This is a complete section of the book. Call it a chapter, a story or call it what you will, this is the thing complete, and I like it. I like the feel of it and the structure. Look closely. Listen.
The first sentence is four words: one syllable, one syllable, two syllables, one syllable. So simple and clear, I hear the rain more than the sentence. Then another four-word sentence, this time with stereo's three syllables in the middle. Now I hear the music, but it's my music because I've already noticed the third sentence: "I am alone." I'm that I.
Bass, knowing he has pushed this simple sentence far enough, messes with it now.
The next sentence isn't a proper sentence. It's more poetic than prose, the phrase after the comma left dangling. He repeats that in the next sentence with the rain, but the appended phrase functions more properly. From there he goes back to a simple sentence about the music turned up loud. This is warm up for the biggest thought of the day. Listen:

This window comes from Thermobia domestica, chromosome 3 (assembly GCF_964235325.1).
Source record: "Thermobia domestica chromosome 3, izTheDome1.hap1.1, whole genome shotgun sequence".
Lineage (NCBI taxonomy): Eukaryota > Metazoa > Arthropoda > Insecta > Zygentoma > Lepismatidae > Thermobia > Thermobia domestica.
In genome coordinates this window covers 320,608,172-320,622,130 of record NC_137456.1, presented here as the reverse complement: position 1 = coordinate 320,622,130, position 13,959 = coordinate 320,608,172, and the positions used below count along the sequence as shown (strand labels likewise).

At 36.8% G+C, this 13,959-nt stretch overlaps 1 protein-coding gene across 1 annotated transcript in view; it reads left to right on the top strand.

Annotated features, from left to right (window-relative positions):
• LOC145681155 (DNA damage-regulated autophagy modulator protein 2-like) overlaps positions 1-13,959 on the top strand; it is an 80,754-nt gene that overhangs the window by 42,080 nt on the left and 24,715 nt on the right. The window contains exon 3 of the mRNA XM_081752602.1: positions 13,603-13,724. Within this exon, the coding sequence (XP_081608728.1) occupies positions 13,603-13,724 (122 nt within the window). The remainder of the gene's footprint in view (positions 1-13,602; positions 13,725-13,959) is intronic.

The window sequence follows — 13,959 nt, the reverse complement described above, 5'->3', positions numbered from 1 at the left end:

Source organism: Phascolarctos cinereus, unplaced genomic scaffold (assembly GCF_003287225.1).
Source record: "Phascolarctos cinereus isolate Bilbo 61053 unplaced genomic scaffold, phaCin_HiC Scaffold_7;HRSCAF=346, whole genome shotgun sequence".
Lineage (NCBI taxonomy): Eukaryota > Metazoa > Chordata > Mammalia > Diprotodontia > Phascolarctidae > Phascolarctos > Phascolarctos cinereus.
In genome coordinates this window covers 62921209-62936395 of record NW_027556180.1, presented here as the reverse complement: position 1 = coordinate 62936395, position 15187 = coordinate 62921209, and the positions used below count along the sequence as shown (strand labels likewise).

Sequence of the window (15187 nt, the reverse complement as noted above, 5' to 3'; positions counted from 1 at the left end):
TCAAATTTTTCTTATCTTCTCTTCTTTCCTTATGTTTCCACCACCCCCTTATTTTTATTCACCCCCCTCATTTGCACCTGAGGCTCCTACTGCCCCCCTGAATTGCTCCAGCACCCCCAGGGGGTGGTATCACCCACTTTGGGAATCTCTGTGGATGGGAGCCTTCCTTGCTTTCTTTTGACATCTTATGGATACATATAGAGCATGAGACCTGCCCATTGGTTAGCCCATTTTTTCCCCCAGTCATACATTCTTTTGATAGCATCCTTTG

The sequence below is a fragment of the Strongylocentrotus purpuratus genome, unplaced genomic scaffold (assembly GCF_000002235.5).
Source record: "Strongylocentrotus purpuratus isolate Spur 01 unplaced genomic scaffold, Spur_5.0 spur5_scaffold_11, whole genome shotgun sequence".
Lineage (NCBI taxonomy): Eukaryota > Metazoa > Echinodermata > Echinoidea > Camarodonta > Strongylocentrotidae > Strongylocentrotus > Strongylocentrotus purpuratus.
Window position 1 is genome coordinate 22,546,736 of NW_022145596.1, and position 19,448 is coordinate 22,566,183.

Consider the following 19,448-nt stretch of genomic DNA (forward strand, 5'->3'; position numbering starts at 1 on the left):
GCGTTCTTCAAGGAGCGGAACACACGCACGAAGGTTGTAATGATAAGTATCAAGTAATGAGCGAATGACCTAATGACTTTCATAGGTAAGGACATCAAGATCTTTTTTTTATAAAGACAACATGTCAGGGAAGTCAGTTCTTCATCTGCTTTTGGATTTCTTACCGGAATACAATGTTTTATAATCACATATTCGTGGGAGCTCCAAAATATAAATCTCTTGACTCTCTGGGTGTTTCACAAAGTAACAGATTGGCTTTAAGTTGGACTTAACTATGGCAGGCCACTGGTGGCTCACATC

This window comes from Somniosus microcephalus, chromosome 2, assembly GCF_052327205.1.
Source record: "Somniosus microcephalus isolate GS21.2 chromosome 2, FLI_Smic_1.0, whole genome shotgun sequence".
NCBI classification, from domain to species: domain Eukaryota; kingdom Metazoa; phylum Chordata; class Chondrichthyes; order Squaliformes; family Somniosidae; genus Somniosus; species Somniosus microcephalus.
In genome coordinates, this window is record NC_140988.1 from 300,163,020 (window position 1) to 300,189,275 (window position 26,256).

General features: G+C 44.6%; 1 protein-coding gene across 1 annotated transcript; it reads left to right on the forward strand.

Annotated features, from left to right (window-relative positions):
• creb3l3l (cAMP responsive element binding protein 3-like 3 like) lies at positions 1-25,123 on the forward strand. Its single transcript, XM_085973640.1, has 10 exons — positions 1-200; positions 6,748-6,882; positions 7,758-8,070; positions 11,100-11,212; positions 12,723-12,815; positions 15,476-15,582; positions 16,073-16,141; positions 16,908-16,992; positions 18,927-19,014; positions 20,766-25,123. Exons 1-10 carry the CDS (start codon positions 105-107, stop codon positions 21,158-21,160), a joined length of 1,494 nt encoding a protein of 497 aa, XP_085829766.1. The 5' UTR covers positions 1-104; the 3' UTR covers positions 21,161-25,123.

I am completely happy.
He is filled with happiness to the top of his being. It's as if he is happiness itself. It is a revelation.
He says, it feels too easy. His happiness is so large, he turns to simile, to the impossibility of dreaming, something we all know.
When he begins the next sentence with "surely" I smile and almost laugh. Had he said that he was missing something, I wouldn't have believed. Had he asked, I wouldn't have wanted an answer. "Surely" says that he knows beyond being sure, that he's missing nothing, that he feels this thing absolutely.
The next line, the longest of the whole piece, states what is the common thinking about happiness, the supposed to be, and puts the lie to all that.
Not done, he hands out a statement that may or may not be a metaphor. The rain roars but he is dry.
He finishes out of the blue: Later tonight, I will fix coffee.
I want that coffee. And later today, I will fix some just to keep feeling this happy and to be complete.